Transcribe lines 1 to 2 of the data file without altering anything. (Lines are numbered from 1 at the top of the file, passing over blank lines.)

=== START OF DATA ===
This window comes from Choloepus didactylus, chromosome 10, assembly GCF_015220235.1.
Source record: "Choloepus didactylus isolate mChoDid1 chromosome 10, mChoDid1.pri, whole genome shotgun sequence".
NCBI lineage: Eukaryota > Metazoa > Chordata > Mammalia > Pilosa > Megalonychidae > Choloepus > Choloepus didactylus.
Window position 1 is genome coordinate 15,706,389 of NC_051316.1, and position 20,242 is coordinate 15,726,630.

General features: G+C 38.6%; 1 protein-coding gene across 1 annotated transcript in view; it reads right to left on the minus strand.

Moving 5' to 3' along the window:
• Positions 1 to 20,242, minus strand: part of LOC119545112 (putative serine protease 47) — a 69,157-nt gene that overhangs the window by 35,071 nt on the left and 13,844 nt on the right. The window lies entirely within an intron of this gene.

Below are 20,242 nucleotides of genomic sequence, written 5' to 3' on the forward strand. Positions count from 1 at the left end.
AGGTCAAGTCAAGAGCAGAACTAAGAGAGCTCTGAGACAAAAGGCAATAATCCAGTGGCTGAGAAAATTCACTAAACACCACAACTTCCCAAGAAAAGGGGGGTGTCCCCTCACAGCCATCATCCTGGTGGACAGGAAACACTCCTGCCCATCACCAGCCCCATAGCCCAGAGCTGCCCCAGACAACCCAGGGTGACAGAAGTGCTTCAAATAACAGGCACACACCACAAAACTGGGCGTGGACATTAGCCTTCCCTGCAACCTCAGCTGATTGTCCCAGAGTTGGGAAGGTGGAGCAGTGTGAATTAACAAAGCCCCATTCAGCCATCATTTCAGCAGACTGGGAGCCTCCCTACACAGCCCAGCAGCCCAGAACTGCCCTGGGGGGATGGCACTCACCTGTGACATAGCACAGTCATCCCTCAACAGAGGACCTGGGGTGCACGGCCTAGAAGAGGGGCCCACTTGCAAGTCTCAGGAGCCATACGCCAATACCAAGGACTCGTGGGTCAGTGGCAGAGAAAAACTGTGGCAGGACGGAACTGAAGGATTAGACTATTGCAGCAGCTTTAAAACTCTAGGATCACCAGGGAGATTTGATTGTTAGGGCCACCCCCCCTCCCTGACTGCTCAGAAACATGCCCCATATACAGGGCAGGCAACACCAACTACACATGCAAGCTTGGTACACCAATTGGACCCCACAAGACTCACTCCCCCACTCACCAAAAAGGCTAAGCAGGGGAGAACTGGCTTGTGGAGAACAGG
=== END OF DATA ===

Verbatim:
This window comes from Choloepus didactylus, chromosome 10, assembly GCF_015220235.1.
Source record: "Choloepus didactylus isolate mChoDid1 chromosome 10, mChoDid1.pri, whole genome shotgun sequence".